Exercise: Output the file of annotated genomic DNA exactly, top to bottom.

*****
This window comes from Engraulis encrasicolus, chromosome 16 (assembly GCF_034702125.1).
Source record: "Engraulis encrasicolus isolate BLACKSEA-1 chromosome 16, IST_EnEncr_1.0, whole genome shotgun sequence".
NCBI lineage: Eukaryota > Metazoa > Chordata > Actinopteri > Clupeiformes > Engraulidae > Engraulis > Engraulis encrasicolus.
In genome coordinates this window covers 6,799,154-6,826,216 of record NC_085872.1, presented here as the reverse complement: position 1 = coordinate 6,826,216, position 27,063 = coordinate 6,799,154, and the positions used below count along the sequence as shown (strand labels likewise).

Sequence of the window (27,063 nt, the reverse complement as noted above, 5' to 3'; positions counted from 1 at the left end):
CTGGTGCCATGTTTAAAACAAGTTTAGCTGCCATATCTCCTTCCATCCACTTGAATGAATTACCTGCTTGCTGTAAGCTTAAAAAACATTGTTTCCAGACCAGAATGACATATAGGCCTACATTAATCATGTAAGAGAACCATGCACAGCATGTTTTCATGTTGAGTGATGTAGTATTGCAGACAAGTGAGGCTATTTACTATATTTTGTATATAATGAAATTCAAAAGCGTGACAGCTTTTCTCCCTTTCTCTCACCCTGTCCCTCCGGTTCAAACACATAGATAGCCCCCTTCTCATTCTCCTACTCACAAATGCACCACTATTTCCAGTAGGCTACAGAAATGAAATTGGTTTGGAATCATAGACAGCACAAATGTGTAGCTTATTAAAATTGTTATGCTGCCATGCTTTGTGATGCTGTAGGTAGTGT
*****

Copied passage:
This window comes from Engraulis encrasicolus, chromosome 16 (assembly GCF_034702125.1).
Source record: "Engraulis encrasicolus isolate BLACKSEA-1 chromosome 16, IST_EnEncr_1.0, whole genome shotgun sequence".
NCBI lineage: Eukaryota > Metazoa > Chordata > Actinopteri > Clupeiformes > Engraulidae > Engraulis > Engraulis encrasicolus.
In genome coordinates this window covers 6,799,154-6,826,216 of record NC_085872.1, presented here as the reverse complement: position 1 = coordinate 6,826,216, position 27,063 = coordinate 6,799,154, and the positions used below count along the sequence as shown (strand labels likewise).

Sequence of the window (27,063 nt, the reverse complement as noted above, 5' to 3'; positions counted from 1 at the left end):
CTGGTGCCATGTTTAAAACAAGTTTAGCTGCCATATCTCCTTCCATCCACTTGAATGAATTACCTGCTTGCTGTAAGCTTAAAAAACATTGTTTCCAGACCAGAATGACATATAGGCCTACATTAATCATGTAAGAGAACCATGCACAGCATGTTTTCATGTTGAGTGATGTAGTATTGCAGACAAGTGAGGCTATTTACTATATTTTGTATATAATGAAATTCAAAAGCGTGACAGCTTTTCTCCCTTTCTCTCACCCTGTCCCTCCGGTTCAAACACATAGATAGCCCCCTTCTCATTCTCCTACTCACAAATGCACCACTATTTCCAGTAGGCTACAGAAATGAAATTGGTTTGGAATCATAGACAGCACAAATGTGTAGCTTATTAAAATTGTTATGCTGCCATGCTTTGTGATGCTGTAGGTAGTGT